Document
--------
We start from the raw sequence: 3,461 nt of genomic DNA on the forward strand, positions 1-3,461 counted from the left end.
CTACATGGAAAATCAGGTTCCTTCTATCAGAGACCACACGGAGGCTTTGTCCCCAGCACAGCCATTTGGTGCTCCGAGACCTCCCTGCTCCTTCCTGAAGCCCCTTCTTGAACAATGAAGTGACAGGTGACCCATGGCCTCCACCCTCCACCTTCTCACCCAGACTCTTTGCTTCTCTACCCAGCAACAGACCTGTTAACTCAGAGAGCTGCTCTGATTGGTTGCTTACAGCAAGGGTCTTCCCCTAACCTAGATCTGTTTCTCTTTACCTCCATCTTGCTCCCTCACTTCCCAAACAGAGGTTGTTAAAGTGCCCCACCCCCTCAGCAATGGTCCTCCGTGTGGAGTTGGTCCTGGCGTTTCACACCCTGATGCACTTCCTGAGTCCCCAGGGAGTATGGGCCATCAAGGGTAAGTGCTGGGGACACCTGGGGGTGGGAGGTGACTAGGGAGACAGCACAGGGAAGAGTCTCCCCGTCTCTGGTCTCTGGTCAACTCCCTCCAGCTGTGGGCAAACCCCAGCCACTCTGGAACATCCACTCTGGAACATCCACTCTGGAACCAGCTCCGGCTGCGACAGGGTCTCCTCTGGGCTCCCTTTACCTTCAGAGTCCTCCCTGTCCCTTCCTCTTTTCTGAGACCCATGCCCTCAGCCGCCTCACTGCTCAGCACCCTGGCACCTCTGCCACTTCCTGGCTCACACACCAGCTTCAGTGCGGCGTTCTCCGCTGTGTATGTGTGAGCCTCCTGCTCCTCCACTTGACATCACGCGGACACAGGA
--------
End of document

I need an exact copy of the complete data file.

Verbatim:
We start from the raw sequence: 3,461 nt of genomic DNA on the forward strand, positions 1-3,461 counted from the left end.
CTACATGGAAAATCAGGTTCCTTCTATCAGAGACCACACGGAGGCTTTGTCCCCAGCACAGCCATTTGGTGCTCCGAGACCTCCCTGCTCCTTCCTGAAGCCCCTTCTTGAACAATGAAGTGACAGGTGACCCATGGCCTCCACCCTCCACCTTCTCACCCAGACTCTTTGCTTCTCTACCCAGCAACAGACCTGTTAACTCAGAGAGCTGCTCTGATTGGTTGCTTACAGCAAGGGTCTTCCCCTAACCTAGATCTGTTTCTCTTTACCTCCATCTTGCTCCCTCACTTCCCAAACAGAGGTTGTTAAAGTGCCCCACCCCCTCAGCAATGGTCCTCCGTGTGGAGTTGGTCCTGGCGTTTCACACCCTGATGCACTTCCTGAGTCCCCAGGGAGTATGGGCCATCAAGGGTAAGTGCTGGGGACACCTGGGGGTGGGAGGTGACTAGGGAGACAGCACAGGGAAGAGTCTCCCCGTCTCTGGTCTCTGGTCAACTCCCTCCAGCTGTGGGCAAACCCCAGCCACTCTGGAACATCCACTCTGGAACATCCACTCTGGAACCAGCTCCGGCTGCGACAGGGTCTCCTCTGGGCTCCCTTTACCTTCAGAGTCCTCCCTGTCCCTTCCTCTTTTCTGAGACCCATGCCCTCAGCCGCCTCACTGCTCAGCACCCTGGCACCTCTGCCACTTCCTGGCTCACACACCAGCTTCAGTGCGGCGTTCTCCGCTGTGTATGTGTGAGCCTCCTGCTCCTCCACTTGACATCACGCGGACACAGGA